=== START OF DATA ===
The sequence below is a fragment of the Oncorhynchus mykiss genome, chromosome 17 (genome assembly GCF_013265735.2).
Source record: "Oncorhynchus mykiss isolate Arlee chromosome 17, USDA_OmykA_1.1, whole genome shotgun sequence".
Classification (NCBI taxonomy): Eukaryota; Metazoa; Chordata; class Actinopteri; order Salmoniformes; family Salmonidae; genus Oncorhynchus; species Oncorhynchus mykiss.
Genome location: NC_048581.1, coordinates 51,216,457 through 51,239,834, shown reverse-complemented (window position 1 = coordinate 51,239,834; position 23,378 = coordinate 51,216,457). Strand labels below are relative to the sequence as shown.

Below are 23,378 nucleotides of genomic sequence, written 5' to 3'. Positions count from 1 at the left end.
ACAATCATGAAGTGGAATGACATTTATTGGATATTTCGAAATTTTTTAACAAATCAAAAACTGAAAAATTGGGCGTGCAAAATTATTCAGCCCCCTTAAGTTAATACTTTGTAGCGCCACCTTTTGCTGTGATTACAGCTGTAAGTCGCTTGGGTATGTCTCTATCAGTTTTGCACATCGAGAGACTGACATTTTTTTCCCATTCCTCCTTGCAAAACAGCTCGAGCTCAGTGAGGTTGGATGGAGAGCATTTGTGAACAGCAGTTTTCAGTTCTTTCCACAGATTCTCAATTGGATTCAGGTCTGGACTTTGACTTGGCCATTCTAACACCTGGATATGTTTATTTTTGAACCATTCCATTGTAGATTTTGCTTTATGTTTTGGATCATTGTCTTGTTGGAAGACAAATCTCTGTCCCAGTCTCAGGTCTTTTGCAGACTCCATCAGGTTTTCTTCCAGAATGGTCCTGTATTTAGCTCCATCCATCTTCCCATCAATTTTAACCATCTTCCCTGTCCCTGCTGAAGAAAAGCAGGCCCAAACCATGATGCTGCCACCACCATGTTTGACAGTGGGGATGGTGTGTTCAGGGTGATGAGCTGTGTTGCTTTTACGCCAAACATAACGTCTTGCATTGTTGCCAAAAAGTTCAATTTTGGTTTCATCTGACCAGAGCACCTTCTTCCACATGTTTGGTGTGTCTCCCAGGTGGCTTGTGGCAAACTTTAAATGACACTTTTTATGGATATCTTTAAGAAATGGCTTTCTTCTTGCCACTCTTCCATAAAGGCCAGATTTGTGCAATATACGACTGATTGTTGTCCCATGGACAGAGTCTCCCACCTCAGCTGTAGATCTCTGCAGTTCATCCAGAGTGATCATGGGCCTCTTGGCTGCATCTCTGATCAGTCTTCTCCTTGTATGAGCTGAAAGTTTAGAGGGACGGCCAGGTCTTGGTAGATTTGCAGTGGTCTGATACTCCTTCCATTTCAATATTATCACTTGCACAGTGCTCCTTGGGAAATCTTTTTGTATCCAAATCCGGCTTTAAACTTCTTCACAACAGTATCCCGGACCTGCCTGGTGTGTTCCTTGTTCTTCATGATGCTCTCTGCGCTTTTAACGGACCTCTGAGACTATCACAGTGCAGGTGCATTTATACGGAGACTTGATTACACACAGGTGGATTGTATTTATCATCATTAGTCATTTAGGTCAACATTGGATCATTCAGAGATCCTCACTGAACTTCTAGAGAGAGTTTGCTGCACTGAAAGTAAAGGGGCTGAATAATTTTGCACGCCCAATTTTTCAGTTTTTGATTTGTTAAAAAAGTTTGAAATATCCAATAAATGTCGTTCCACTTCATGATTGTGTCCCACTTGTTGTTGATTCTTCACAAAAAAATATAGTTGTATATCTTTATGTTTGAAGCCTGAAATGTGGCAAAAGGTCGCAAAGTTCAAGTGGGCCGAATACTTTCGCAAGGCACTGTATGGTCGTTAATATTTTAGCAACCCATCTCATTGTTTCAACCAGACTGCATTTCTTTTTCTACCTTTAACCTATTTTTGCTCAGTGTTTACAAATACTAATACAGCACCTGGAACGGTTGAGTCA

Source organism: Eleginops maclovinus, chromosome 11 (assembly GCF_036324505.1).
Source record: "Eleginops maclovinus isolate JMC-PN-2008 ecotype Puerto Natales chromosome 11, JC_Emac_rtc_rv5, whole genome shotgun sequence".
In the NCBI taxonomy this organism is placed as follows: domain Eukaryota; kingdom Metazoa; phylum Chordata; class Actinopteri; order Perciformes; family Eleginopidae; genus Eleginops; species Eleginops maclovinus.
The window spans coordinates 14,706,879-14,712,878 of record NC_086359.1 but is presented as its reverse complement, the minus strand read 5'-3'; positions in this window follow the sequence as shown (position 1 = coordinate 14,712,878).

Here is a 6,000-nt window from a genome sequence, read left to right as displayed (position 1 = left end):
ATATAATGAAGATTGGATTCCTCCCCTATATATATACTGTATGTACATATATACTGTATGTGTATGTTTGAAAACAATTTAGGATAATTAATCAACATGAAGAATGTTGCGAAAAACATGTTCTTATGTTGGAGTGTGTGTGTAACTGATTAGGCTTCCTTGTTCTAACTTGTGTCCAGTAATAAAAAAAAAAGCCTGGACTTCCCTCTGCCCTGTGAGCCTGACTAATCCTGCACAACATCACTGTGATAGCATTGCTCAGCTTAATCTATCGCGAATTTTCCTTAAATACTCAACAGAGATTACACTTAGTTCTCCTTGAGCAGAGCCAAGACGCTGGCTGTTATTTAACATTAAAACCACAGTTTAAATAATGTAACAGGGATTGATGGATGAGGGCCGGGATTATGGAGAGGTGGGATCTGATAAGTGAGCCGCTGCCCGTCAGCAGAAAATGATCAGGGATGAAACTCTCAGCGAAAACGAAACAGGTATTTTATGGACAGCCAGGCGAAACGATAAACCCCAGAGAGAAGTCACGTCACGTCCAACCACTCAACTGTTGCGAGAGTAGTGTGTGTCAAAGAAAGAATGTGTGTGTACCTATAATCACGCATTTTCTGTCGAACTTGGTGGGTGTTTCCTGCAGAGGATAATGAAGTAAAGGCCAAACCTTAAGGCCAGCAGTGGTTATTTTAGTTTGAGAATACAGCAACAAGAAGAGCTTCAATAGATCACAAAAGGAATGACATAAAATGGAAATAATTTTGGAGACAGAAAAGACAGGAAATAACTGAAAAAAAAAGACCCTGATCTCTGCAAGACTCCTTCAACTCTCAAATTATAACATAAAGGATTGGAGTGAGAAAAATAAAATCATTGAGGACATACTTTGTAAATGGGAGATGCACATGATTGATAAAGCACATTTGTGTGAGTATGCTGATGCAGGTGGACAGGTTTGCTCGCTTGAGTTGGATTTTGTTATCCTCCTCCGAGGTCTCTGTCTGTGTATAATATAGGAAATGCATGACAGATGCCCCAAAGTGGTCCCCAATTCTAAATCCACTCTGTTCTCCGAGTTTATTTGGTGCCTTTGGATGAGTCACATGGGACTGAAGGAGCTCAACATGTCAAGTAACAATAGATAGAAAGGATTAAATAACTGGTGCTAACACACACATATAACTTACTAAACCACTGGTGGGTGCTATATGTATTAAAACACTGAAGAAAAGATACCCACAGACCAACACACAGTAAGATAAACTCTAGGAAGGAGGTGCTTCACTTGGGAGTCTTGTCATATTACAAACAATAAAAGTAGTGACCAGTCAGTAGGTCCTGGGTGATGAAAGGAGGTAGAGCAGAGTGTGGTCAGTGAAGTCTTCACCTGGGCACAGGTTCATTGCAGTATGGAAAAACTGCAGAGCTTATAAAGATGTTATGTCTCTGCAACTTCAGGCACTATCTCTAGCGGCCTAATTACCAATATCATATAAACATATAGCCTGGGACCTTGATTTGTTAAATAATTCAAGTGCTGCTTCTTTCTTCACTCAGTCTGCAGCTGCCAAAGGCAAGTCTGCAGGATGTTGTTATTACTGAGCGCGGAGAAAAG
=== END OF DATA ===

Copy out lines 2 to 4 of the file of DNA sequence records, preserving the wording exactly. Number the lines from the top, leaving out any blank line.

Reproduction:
Source record: "Oncorhynchus mykiss isolate Arlee chromosome 17, USDA_OmykA_1.1, whole genome shotgun sequence".
Classification (NCBI taxonomy): Eukaryota; Metazoa; Chordata; class Actinopteri; order Salmoniformes; family Salmonidae; genus Oncorhynchus; species Oncorhynchus mykiss.
Genome location: NC_048581.1, coordinates 51,216,457 through 51,239,834, shown reverse-complemented (window position 1 = coordinate 51,239,834; position 23,378 = coordinate 51,216,457). Strand labels below are relative to the sequence as shown.